For years, families have been going on cruises or to hotels where the entire facility is meticulously prepared for Passover and everything is 100 percent kosher for the holiday. But increasingly, less traditional, more secular Jews who want a festive family feeling are finding that a restaurant Seder fits the bill.

“I think that this is a trend all over the country,” said Rabbi Joy Levitt, executive director of the Jewish Community Center in Manhattan. “Literally 10 minutes ago a J.C.C. nursery-school mom came into my office and was talking about how much she enjoyed a restaurant Seder she goes to in Florida with a klezmer band, and everyone gets up and dances.”

Over the past few years, the number of restaurants serving Passover meals has risen to more than 50 nationwide. Bret Thorn, senior food editor of the Nation’s Restaurant News, said that was partly because more Jewish chefs have been drawn to the profession as it has become more prestigious. “At the same time,” he said, “restaurants are doing anything to get people in — Groundhog Day, Earth Day. And Passover.”

The experiences vary. Many are not kosher. Some have full-fledged Seders with rabbis and cantors, as at Lumière in Newton, Mass., or at Spago, which has held a Seder in Southern California since 1984. Peter Hoffman, at Savoy in SoHo, has led a Sephardic Seder for 19 years, expanding a few years ago to two seatings. Some restaurants’ Seders are held on the first, most important, night of Passover. Most, however, like JoeDoe and Domenica in New Orleans, an Italian restaurant with a Jewish chef, Alon Shaya, offer Passover-inspired menus for a few days or the entire week and leave the ritual service up to the customers.

“We put out a Seder plate with horseradish, haroseth and the works on each table and let customers do what they want,” said Tony Maws, the chef at Craigie on Main in Cambridge, Mass.

After the death of his grandparents, no one in the family wanted to touch Passover. Then a light went on for Mr. Maws, 41, whose picture of his grandmother stands right above his work station. “I have a restaurant, I am always cooking, why not have a Seder here?”

On the first night of Passover, as he has done for three years, he will serve short ribs and flanken braised with prunes, almonds and star anise — a Sephardic reinvention of his grandmother’s tsimmes and brisket — for 16 relatives in the restaurant, which is always closed on Mondays. On the second and third nights, he’ll serve this and other dishes on his Passover menu.

Billy Rose, 59, has eaten at Craigie on Main the last three Passovers. “I used to have family Seders at my parents’ house or at one of my siblings’,” he said, “but after my parents passed away, with siblings all over the place, it is hard to get together with 35-plus people.”

The logistics of Passover have become more difficult, Rabbi Levitt said, as parents have become busier and people are cooking less. “People feel less able to manage all the details, whether they are logistical or religious,” she said. “It is a real challenge.”

Mr. Shaya, 32, said he wanted to respond to that need. “When I opened Domenica,” he said, “I wanted to welcome people to my home, my restaurant, so I have a Passover menu for the eight days of the holiday.

“I do this because it is good business but more than that, it means a lot to me,” he added. “In New Orleans with a small Jewish population, there is a cultural demand for Jewish food and a cultural lack of Judaism.”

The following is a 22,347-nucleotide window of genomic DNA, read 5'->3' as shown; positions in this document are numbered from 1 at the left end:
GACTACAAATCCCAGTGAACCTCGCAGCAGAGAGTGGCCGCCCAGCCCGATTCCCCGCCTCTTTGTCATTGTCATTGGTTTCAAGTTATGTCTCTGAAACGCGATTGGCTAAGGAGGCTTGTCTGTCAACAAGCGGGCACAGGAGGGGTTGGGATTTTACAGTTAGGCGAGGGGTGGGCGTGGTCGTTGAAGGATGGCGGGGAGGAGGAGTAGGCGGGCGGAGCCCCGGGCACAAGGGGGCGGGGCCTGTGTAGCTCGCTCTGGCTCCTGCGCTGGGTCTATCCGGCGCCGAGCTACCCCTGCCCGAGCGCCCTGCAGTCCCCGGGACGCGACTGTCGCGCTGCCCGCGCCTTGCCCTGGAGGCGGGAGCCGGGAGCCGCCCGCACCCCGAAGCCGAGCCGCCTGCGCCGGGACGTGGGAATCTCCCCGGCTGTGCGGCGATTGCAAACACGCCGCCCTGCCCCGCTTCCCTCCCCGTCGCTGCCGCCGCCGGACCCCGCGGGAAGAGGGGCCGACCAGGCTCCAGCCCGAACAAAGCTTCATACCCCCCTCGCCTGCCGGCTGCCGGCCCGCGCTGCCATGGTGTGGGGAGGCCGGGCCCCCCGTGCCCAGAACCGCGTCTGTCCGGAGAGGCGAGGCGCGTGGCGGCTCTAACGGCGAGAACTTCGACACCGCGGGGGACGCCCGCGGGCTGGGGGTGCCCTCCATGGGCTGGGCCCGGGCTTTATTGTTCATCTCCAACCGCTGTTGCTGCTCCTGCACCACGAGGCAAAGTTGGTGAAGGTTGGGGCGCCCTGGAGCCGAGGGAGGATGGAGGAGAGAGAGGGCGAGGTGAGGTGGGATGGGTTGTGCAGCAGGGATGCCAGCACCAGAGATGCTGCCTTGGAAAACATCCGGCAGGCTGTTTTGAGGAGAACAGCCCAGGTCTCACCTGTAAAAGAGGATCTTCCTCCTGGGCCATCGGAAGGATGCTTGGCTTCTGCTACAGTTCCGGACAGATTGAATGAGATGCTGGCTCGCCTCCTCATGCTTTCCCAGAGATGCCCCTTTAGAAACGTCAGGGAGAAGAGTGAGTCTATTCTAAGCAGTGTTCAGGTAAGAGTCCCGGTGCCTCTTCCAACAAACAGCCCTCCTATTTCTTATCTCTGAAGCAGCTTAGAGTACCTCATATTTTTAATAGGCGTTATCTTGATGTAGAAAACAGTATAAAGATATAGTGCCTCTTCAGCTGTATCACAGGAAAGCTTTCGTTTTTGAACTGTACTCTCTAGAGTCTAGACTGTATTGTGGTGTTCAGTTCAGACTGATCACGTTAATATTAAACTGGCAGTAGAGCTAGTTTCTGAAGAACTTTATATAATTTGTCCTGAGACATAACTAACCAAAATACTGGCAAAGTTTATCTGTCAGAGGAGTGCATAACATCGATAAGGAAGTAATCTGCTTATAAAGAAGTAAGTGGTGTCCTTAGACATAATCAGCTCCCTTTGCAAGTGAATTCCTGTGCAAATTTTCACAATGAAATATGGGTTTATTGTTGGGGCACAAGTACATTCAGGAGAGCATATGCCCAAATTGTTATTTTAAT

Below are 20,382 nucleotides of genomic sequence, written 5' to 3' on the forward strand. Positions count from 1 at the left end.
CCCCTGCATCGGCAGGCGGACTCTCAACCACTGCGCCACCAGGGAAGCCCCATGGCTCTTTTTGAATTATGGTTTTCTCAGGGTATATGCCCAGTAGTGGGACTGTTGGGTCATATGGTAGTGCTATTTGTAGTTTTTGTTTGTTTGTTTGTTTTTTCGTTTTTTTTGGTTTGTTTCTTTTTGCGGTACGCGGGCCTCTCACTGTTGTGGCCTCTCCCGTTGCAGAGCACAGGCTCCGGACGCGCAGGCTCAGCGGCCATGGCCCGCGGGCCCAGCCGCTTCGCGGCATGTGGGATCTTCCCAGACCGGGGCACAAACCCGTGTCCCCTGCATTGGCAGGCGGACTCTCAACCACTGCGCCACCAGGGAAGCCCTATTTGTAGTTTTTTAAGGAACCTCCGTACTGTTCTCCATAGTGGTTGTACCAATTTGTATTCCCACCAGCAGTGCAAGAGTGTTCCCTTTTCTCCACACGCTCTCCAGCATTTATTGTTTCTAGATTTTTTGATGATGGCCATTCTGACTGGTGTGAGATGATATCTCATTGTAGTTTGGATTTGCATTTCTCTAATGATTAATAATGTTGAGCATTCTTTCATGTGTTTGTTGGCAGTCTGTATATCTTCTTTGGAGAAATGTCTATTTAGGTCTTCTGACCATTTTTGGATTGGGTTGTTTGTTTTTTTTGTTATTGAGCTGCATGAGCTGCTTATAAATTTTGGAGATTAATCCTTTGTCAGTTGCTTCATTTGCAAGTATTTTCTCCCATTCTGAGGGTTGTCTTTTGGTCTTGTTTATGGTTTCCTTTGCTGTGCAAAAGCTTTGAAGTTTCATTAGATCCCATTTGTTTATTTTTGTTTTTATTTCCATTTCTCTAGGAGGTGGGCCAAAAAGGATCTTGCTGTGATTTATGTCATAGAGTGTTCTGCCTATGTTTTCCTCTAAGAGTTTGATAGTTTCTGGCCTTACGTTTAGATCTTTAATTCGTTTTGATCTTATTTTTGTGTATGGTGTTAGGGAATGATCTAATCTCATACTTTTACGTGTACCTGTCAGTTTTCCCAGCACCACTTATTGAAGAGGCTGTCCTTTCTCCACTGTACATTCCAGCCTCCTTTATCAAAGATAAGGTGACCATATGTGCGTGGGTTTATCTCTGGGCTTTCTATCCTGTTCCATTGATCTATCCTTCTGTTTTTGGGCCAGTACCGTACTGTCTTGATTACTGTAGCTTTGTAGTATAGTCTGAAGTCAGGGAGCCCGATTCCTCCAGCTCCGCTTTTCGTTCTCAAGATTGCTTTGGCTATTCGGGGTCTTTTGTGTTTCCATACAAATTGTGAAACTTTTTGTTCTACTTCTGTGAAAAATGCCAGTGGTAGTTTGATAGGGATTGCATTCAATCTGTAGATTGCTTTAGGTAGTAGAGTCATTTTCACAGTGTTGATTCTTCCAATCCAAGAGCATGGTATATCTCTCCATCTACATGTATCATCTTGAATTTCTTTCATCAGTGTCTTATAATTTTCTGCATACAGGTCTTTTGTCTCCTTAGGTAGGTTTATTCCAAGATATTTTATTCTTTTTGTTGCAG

After Robin Barnes moved to New Orleans in 2006, she and her friends started having Seder at Domenica.

“We went the first time as a fun adventure to try the food,” Ms. Barnes, 50, said, “and now we have made it our Passover tradition.”

Seder for Two, Please: Restaurants Court Tradition

(Page 2 of 2)

 

 

When Joe Dobias, who is Catholic, and Jill Schulster, who is Jewish, opened JoeDoe three years ago, Ms. Schulster knew that the only way she could attend her family Seder was to bring it to their tiny 26-seat restaurant.

Erik Jacobs for The New York Times

Tony Maws fine-tunes a dish of prune and almond braised short ribs at his restaurant, Craigie on Main, in Cambridge, Mass.

Recipes

This has grown into three nights of Passover menus with traditional melodies played on an iPod, a hidden afikomen (a ritual matzo) with prizes, Haggadot from Seders past, and the door opened for Elijah the prophet.

“I’m not Jewish, but everything for me is the holiday and memories,” said Mr. Dobias, 32. “My idea is not to knock traditional foods, but some do go bland over time. Believe me, I can’t compete with Jewish moms. I’ve spent my whole life competing with my Italian mother.”

Mr. Dobias’s Passover menu this year will include a quirky Jewish-Italian wedding soup with kale and tiny chicken dumplings and matzo balls, and deep-fried matzo with a sprinkling of spices on top placed on a Seder plate with chicken liver pâté, haroseth and horseradish. “Matzo doesn’t absorb a lot of fat,” he said. “Frying just gives it an outside crisp texture.”

Ms. Herrmann approves: “I’ve eaten matzo my entire life and have never tasted it so good as he prepares it.”

Mr. Shaya fiddles with old favorites, too, by substituting Moscato wine and hazelnuts for Manischewitz wine and almonds in his mother’s Bulgarian haroseth, which has a pleasant tang of onions and vinegar coupled with the sweetness of figs, apples and dates.

But in making his own matzo out of normal bread flour, Mr. Shaya does not observe the strict rules for Passover. “If I could get kosher for Passover flour, I would use it,” he said. “But I make this matzo without leaven in my wood-burning oven under the prescribed 18 minutes from start to finish.”

Such fiddling with tradition would shock many Jews, but others enjoy it.

“My favorite part of the meal was the homemade matzo and the haroseth,” said Ms. Barnes, who called the meal surprising. “The menu had the Italian influence but also a bit of New Orleans with the matzo beignets with lemon curd and fresh mint.”

And when the Seders are all done?

“I know how much goes into preparing for a Seder and entertaining,” Ms. Herrmann said. “It is too much responsibility for me at this point in my life. I am very happy to go to a restaurant, enjoy the meal, live up to my family’s tradition and not worry about cleaning after the meal is done.”